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By Ed Yong -
In Nicole King’s lab, a bacterium is making a group of tiny cells stick together. That might seem a little humdrum for a group whose members can build electric grids, create snow, and cripple nations. But King’s bacteria should not be overlooked, for they are recapping one of the most important events in the history of life: the move from one cell to many.
The cells in question are choanoflagellates– the closest living relatives of all animals. They’re not our direct ancestors, but they give us clues about what those ancestors were like when they were still swimming around as single cells. Choanoflagellates normally live in solitude, moving about with sperm-like tails and voraciously eating bacteria. But they can also form big colonies. If we can understand why this happens, we might get hints as to why our single-celled ancestors did the same.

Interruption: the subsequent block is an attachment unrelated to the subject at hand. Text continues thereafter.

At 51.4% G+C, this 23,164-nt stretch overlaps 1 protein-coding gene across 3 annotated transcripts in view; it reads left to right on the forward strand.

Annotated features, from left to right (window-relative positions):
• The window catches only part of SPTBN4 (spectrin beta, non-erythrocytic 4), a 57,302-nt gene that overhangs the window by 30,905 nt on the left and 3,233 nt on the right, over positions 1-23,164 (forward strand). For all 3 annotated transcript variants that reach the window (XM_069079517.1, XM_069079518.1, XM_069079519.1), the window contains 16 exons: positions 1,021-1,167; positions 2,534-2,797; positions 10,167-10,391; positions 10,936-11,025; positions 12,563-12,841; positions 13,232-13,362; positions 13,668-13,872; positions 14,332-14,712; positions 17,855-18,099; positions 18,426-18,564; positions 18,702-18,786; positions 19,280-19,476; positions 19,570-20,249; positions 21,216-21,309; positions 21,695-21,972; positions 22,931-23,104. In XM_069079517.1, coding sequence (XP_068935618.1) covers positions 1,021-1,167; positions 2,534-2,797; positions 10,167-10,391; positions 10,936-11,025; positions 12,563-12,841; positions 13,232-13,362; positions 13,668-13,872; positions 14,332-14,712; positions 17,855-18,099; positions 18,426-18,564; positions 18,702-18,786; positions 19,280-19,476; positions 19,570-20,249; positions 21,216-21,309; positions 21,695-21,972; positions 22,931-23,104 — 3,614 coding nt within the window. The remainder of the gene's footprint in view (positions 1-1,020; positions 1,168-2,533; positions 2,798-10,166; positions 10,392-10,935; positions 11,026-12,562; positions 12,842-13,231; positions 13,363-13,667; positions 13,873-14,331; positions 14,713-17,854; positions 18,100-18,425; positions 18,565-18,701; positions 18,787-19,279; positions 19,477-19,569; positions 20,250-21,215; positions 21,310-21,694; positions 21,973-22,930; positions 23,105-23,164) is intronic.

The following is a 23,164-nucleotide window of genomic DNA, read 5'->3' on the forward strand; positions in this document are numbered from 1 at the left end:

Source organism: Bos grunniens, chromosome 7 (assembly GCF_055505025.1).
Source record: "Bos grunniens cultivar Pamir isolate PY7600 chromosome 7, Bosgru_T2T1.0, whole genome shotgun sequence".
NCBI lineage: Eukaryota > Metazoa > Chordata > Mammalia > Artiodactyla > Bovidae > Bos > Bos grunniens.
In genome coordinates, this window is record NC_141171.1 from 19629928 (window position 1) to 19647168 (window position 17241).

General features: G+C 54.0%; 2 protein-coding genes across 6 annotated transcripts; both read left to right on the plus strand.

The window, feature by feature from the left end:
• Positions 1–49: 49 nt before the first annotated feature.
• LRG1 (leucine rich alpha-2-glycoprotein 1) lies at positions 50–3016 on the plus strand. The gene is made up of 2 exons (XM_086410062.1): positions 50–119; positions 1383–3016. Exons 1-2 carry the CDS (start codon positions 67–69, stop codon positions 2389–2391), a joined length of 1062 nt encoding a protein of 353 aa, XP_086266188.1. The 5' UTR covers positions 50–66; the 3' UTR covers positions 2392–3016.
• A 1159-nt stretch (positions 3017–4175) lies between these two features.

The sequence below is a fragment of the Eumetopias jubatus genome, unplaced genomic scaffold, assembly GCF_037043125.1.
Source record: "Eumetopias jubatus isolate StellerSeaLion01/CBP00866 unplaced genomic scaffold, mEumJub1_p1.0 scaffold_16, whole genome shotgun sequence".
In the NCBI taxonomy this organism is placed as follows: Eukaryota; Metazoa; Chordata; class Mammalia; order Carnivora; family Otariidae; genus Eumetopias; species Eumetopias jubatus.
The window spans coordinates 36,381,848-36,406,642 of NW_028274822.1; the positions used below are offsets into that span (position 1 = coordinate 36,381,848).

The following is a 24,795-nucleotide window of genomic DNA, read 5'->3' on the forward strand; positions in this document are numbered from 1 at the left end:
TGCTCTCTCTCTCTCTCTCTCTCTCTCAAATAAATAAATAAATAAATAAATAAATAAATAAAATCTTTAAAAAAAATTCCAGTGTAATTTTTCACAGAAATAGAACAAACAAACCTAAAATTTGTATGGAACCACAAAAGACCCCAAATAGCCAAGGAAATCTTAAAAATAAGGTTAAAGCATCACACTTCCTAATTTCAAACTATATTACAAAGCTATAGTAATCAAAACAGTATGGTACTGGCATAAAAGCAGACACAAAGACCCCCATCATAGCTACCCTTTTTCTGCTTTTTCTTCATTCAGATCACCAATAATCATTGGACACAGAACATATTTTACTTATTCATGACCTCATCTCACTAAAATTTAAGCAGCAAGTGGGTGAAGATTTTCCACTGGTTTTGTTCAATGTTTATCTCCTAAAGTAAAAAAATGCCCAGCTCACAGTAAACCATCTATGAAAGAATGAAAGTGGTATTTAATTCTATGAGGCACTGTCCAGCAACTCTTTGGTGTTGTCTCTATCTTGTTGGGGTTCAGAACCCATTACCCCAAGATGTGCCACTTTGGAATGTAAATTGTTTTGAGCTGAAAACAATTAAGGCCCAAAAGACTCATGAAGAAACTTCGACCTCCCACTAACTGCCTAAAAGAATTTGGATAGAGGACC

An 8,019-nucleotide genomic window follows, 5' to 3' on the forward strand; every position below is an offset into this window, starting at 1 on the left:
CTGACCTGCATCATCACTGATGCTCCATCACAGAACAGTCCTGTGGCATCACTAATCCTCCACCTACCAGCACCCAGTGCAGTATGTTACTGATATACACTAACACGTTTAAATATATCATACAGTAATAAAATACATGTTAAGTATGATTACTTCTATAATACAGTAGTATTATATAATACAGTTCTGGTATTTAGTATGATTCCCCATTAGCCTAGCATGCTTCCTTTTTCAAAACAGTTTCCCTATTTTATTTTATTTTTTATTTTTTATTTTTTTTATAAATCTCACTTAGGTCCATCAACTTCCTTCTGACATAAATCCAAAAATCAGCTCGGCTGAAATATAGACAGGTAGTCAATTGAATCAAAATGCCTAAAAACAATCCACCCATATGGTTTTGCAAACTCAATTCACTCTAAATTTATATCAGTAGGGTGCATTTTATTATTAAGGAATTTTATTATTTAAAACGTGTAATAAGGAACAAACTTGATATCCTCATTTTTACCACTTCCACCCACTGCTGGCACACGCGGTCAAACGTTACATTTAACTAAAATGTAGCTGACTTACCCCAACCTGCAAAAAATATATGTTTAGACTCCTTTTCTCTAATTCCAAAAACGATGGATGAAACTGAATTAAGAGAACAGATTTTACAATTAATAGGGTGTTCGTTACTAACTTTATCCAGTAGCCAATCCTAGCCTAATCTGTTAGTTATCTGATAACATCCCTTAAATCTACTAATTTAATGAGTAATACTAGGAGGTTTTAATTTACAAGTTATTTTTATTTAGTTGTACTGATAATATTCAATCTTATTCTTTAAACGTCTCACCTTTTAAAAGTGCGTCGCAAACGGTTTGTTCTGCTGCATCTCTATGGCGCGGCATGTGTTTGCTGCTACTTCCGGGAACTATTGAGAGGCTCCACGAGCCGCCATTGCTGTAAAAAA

King has now found the answer, and it’s a tantalising one. The solitary cells become sociable after being exposed a molecule called RIF-1 that’s produced by some of the bacteria that they eat. When they divide in two, the daughters normally go their separate ways; add a splash of RIF-1, and they stick together instead.
This article is about aneLifepaper in press: " Bacterial regulation of colony development in the closest living relatives of animals." Read about how the author's conference presentation inspired this piece and a story inScience-- months before publication in theeLifejournal -- in our blog.